This paper describes a novel statistical approach to derive ecologically relevant sediment quality guidelines (SQGs) from field data using a nonparametric empirical Bayesian method (NEBM). We made use of the Norwegian Oil Industrial Association database and extracted concurrently obtained data on species density and contaminant levels in sediment samples collected between 1996 and 2001. In brief, effect concentrations (ECs) of each installation (i.e., oil platform) at a given reduction in species density were firstly derived by fitting a logistic-type regression function to the relationship between the species density and the corresponding concentration of a chemical of concern. The estimated ECs were further improved by the NEBM which incorporated information from other installations. The distribution of these improved ECs from all installations was determined nonparametrically by the kernel method, and then used to determine the hazardous concentration (HC) which can be directly linked to the species loss (or the species being protected) in the sediment. This method also enables an accurate estimation of the lower confidence limit of the HC, even when the number of observations was small. To illustrate the effectiveness of this novel technique, barium, cadmium, chromium, copper, mercury, lead, tetrahydrocannabinol, and zinc were chosen as example contaminants. This novel approach can generate ecologically sound SQGs for environmental risk assessment and cost-effectiveness analysis in sediment remediation or mud disposal projects, since sediment quality is closely linked to species density. Copyright © 2013 Springer-Verlag Berlin Heidelberg.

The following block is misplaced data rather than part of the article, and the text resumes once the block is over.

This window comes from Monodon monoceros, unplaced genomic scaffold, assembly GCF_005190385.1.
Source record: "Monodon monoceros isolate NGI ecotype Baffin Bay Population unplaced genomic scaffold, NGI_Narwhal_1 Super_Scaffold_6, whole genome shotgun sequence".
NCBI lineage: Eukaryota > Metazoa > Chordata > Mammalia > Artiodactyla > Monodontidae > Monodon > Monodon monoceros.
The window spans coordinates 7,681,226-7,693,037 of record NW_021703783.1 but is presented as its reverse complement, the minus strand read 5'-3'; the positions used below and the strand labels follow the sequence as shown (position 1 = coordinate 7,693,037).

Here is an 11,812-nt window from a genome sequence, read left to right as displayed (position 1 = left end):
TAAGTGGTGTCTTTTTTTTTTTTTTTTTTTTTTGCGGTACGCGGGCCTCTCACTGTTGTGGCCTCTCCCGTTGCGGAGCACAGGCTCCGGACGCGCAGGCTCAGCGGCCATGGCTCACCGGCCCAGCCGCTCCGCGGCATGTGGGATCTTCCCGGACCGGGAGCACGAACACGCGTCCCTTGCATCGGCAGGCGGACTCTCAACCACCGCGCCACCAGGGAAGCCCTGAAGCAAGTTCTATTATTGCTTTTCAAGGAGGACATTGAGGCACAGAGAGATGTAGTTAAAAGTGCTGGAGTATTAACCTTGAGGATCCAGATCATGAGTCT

CitationLui, G. C. S., Li, W. K., Bjørgesæter, A., & Leung, K. M. Y. (2014). Deriving field-based sediment quality guidelines from the relationship between species density and contaminant level using a novel nonparametric empirical Bayesian approach. Environmental Science and Pollution Research, 21(1), 177-192. doi: 10.1007/s11356-013-1889-1
- Sediment quality guidelines
- Species sensitivity distribution
- Ecological modeling
- Empirical Bayesian methods
- Benthic biodiversity